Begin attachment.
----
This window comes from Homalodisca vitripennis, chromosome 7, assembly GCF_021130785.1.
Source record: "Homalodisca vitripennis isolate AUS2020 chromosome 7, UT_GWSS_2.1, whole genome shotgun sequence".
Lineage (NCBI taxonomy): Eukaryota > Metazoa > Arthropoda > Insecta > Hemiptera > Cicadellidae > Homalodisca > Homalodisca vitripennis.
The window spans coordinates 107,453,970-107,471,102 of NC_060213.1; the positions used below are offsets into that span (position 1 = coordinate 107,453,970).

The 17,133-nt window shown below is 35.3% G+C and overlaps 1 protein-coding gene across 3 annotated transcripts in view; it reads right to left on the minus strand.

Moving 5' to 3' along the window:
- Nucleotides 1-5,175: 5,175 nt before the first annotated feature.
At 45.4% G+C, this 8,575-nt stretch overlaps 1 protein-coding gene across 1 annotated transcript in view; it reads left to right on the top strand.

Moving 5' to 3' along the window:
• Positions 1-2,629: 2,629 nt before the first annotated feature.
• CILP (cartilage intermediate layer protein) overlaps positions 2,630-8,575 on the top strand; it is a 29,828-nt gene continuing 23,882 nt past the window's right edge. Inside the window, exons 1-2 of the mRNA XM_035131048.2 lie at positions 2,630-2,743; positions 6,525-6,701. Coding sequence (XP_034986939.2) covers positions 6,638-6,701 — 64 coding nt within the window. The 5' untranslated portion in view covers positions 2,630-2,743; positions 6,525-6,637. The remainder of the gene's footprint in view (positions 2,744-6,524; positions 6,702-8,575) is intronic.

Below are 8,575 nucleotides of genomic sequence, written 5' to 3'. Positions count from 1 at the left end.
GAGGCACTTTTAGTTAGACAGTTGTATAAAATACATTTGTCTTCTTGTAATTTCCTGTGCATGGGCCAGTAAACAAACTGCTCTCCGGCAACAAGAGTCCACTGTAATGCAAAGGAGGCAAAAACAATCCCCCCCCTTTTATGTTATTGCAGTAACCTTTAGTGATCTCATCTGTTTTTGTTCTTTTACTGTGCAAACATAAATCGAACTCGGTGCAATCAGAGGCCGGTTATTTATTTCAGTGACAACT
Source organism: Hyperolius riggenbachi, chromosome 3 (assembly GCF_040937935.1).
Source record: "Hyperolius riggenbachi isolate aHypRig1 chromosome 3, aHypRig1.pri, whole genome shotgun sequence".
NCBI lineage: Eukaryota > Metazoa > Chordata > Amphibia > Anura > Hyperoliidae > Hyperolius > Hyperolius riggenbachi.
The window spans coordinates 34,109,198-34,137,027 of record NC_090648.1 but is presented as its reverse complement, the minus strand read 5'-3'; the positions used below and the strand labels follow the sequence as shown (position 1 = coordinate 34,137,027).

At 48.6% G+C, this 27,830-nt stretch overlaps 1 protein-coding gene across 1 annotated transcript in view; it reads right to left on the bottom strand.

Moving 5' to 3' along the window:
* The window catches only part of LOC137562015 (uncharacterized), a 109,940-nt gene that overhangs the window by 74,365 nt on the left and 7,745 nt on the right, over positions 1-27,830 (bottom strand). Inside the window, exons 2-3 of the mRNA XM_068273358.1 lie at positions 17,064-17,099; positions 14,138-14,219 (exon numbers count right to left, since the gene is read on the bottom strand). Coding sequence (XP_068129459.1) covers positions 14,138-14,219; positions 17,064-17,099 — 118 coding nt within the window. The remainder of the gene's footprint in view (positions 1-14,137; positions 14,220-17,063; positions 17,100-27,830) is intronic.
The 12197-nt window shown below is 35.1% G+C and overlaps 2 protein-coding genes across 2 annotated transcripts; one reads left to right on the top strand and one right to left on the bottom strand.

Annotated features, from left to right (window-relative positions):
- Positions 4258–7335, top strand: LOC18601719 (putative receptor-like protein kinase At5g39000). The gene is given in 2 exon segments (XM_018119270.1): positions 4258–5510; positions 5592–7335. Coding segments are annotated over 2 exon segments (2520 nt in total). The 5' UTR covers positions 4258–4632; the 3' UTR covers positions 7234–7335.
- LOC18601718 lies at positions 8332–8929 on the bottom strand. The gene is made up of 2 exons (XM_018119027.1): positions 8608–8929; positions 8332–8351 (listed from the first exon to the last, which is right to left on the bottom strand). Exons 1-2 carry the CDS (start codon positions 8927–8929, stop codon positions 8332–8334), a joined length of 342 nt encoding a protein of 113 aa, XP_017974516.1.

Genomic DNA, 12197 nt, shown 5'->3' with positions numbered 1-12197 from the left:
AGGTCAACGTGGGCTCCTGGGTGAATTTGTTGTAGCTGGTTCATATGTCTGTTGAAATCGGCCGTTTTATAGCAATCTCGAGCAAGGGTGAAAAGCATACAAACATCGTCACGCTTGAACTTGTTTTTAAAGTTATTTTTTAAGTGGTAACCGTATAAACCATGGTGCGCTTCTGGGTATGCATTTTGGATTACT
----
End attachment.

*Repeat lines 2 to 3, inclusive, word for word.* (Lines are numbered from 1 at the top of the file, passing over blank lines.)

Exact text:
Source record: "Homalodisca vitripennis isolate AUS2020 chromosome 7, UT_GWSS_2.1, whole genome shotgun sequence".
Lineage (NCBI taxonomy): Eukaryota > Metazoa > Arthropoda > Insecta > Hemiptera > Cicadellidae > Homalodisca > Homalodisca vitripennis.